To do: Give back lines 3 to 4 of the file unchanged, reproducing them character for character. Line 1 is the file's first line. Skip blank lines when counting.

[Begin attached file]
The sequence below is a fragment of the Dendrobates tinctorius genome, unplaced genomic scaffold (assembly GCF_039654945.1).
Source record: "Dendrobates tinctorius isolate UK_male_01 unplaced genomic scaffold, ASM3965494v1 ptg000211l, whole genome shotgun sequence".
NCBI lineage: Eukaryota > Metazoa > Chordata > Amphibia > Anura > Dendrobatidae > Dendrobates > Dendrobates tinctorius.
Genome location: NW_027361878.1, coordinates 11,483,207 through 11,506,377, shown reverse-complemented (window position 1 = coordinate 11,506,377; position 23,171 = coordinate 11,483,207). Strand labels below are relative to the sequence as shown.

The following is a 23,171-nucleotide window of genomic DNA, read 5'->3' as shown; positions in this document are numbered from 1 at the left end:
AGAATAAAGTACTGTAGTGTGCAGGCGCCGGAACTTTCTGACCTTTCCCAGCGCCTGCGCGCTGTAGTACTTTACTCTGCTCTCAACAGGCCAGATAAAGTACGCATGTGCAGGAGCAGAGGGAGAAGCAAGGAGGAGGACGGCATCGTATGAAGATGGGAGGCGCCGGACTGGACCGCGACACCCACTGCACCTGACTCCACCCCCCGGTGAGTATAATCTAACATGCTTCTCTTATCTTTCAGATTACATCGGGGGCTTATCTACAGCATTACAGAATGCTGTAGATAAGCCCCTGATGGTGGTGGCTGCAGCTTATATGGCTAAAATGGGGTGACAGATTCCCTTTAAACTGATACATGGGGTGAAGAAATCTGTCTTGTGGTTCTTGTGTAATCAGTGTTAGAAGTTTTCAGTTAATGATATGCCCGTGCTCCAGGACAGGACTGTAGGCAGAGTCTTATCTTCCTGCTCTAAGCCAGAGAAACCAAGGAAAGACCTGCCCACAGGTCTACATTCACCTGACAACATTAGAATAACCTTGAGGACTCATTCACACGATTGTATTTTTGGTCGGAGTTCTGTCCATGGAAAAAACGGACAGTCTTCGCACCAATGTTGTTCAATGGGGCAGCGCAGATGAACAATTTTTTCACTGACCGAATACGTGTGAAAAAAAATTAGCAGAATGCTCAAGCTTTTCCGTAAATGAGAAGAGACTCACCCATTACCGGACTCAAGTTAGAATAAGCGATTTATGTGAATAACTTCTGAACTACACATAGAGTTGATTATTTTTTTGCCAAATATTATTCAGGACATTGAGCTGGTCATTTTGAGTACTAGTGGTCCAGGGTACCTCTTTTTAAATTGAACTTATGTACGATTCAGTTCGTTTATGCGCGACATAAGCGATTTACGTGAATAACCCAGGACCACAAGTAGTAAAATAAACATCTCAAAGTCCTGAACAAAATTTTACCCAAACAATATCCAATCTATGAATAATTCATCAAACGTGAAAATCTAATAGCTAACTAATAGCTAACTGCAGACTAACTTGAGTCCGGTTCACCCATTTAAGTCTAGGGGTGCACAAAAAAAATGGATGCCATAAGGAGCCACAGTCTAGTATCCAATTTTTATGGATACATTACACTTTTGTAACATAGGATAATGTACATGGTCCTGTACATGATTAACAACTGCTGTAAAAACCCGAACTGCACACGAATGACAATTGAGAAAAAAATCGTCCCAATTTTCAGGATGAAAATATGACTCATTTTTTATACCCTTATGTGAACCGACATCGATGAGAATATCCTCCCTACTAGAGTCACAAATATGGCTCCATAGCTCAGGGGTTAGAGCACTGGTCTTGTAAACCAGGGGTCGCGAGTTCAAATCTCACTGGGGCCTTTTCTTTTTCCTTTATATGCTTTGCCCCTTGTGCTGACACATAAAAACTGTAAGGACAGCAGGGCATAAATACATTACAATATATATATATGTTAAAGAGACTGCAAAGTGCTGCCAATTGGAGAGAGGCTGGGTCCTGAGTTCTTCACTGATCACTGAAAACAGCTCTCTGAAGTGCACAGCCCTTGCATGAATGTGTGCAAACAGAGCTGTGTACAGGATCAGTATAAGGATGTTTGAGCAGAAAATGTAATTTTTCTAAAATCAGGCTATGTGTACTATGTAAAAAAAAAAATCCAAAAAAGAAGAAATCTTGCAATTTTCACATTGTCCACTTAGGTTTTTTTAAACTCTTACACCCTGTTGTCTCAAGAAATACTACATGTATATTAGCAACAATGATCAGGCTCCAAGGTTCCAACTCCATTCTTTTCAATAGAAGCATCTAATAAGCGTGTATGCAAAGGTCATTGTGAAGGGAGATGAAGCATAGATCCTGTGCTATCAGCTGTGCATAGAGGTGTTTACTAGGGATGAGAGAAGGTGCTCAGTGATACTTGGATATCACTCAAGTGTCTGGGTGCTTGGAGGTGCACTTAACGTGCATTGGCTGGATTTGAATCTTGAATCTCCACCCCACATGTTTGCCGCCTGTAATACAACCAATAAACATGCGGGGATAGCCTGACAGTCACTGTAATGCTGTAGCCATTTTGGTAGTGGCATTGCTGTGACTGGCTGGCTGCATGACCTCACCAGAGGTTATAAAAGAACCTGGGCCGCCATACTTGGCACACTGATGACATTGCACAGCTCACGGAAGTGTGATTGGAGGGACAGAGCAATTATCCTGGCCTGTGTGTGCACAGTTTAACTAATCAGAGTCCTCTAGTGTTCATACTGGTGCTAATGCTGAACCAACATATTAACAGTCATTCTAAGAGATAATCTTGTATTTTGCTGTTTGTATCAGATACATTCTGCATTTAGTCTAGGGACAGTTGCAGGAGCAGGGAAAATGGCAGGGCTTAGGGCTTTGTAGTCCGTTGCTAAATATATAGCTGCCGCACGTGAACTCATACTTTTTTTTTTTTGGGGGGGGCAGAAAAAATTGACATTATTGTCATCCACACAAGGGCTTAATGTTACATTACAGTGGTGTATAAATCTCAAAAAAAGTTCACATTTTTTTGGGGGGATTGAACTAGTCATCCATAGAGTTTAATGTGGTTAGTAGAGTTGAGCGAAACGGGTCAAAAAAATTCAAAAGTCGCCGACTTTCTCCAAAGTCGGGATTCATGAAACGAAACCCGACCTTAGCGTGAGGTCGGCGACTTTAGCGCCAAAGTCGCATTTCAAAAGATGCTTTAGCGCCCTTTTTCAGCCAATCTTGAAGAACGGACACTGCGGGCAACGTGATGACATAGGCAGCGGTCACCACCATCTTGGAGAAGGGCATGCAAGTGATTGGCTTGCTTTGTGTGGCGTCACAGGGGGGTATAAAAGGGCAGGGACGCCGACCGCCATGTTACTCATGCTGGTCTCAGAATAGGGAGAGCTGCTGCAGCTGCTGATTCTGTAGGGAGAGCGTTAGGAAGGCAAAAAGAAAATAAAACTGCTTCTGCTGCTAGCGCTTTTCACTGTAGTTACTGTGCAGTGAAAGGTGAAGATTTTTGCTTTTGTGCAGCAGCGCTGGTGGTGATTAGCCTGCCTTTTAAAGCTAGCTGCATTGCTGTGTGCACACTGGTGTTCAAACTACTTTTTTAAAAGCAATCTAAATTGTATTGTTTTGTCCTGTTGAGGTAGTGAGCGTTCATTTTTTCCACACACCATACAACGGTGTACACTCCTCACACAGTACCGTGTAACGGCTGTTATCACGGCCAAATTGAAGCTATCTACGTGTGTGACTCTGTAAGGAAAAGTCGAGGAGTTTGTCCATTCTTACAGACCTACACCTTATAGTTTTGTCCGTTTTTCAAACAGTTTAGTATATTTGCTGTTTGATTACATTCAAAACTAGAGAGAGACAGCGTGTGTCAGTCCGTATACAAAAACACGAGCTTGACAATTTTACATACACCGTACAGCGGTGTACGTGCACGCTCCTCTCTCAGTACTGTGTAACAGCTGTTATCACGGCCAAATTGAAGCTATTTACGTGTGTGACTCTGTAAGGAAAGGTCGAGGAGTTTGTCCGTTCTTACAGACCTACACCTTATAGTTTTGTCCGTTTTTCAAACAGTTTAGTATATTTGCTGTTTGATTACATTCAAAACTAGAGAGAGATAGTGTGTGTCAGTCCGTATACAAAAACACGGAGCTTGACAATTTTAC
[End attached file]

NCBI lineage: Eukaryota > Metazoa > Chordata > Amphibia > Anura > Dendrobatidae > Dendrobates > Dendrobates tinctorius.
Genome location: NW_027361878.1, coordinates 11,483,207 through 11,506,377, shown reverse-complemented (window position 1 = coordinate 11,506,377; position 23,171 = coordinate 11,483,207). Strand labels below are relative to the sequence as shown.